Well, we’re close to the end of the time here, so I want to move on to the big philosophical questions…

Well, I gotta go. Sorry. Time’s…oh, no, hit me. Hit me with a question.

It’s only one, really.

Oh, good. Okay.

With multiple parts, but…why do you write? Why do you write stories of the fantastic, specifically, and on a slightly broader level, why do you think anybody writes? Why do we tell stories? Why do you tell stories and why does anybody tell stories?

That is quite a tough question. Why do I write? Why do I tell stories? I think it’s because I have to, on one level, I’ve always told stories, I’ve always had them bubbling up inside me, and I feel like they need to come out, I guess. I did allude to this earlier when I said that possibly, if I didn’t write stories, I’d be in jail as a confidence trickster, because I do have all these stories in me and I have to get them out. Maybe this is how I make sense of the world, is by telling stories and by writing, or make sense of my world. But I do derive an enormous satisfaction when a story works out. I love it when I can successfully tell a story.

And I should say that never…nothing is ever as good as it is in my head. When I’m thinking up a story, it’s always truly amazing. And then when I write it, it goes from truly amazing to, if I’m lucky, kind of amazing. And I look at it and I think, “Wow, that’s great. I would like to read…if I came to this as a reader, I would like to read this. I would love this.” And that’s what I’m always trying to aim for. So I think it is that innate desire to tell stories just coming up inside me. Also, matched with that, the satisfaction of telling a good story and of making people…making people happy is perhaps not quite the right description, because, in fact, stories might not make people happy, they might make them feel all kinds of different things…but successfully transmitting a story from my head into a reader’s via the medium of text, I guess, is something that gives me great satisfaction.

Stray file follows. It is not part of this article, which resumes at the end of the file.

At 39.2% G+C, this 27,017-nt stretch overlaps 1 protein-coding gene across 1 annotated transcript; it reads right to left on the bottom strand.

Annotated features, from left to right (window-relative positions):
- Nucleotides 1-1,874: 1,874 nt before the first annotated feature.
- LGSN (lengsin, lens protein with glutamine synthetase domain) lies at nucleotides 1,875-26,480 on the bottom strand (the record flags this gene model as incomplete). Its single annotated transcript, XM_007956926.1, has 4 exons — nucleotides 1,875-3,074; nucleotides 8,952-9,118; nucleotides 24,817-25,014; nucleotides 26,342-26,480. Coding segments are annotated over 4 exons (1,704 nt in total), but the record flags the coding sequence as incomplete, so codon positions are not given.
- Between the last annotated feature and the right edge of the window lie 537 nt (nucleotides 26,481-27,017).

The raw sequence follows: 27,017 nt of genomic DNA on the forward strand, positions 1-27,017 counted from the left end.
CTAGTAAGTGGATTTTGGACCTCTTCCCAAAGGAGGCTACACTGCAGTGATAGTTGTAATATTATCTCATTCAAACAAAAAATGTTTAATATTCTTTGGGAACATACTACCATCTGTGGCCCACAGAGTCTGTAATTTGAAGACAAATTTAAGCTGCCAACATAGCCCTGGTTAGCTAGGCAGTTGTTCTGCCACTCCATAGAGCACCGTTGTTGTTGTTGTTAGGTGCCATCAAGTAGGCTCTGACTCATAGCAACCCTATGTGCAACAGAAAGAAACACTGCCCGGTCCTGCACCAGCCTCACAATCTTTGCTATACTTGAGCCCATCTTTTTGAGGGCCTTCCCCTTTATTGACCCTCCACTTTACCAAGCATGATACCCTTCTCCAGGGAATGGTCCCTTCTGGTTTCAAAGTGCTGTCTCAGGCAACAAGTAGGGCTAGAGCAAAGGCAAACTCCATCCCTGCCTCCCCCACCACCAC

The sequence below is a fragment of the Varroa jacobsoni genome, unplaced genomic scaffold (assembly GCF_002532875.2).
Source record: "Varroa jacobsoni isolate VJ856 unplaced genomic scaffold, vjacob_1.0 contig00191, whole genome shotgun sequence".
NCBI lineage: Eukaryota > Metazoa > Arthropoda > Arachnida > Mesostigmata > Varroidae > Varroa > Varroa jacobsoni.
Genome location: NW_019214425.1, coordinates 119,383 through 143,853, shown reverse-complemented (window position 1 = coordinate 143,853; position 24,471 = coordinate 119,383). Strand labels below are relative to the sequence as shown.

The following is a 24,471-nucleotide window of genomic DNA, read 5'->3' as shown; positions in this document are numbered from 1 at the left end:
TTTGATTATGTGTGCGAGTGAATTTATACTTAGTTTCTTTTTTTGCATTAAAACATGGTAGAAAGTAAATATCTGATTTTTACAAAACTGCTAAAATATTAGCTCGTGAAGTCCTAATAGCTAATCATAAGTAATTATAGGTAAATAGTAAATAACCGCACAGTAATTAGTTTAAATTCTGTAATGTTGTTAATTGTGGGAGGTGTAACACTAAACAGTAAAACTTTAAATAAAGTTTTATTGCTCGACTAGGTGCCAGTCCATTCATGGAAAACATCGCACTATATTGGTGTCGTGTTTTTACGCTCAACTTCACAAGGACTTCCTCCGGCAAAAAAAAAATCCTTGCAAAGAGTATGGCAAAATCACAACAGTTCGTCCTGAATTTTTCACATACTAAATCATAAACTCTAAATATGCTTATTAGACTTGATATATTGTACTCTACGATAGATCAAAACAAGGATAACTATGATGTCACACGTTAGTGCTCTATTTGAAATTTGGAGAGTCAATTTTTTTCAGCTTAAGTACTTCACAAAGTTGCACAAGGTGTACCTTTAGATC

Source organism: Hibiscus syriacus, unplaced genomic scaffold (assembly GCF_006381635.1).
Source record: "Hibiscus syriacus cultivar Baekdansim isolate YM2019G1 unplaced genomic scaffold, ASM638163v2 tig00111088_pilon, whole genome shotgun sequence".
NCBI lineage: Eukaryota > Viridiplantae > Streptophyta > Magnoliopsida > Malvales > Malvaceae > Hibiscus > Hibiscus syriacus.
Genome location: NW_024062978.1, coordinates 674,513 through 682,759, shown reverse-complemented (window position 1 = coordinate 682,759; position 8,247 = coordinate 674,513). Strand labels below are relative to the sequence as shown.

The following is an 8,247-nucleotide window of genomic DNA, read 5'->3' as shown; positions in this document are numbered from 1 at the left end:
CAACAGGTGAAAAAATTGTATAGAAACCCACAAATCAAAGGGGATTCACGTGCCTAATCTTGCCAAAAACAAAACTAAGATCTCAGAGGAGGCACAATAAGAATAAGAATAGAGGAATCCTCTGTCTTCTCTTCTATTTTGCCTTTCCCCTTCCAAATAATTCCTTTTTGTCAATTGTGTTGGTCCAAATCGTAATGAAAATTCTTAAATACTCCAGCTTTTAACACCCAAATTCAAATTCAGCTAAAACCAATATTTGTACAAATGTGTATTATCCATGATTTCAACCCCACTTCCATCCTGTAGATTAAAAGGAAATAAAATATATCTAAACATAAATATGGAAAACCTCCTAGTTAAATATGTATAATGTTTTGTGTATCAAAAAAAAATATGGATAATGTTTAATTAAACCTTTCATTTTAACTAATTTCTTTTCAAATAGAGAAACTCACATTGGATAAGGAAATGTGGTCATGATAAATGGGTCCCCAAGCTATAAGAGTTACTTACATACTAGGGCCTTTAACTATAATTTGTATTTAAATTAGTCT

As to why I write mostly fantastical stuff, that is also quite a tricky question. And possibly the best way to answer it is to say that, whenever I do try to write something that is contemporary and entirely realistic in terms of our contemporary world, it hardly ever works out. I mean, the story might work out perfectly well, but it will end up having some element of the fantastic, even a very slight one. It just seems to be something I do whether I plan to or not. I have set out to write entirely contemporary or historical stories and nearly always some element of the fantastic…I just suddenly get part of the way through, and I think, “This would be so much better if the supernatural intrudes or there’s magic,” or “Wouldn’t this be more interesting if that person is not, in fact, a human?” It just seems to be something, again, inside me that introduces these things. Though I have occasionally written things that do not have elements of the fantastic, my natural bent seems to be to want to include them.

And that sounds very familiar to me because that’s exactly what happens to me.

Yeah, I think it’s very…absolutely, I think it’s a, quite a shared trait of most fantasy writers. But not all, of course, everyone is different. There’s so many different ways to write, and write novels. And that’s also part of the fascination.

And the idea of having the amazing image in your head and then trying to get it…I’ve sometimes used the image of, it’s like you have a Christmas tree ornament and it’s beautiful and perfect and you can see it so clearly and then you smash it with a hammer and try to glue it back together with words.

Yes. And they might still be very impressed, but it’s not quite what you wanted to give them. Yes. Yeah.

So, what are you working on now?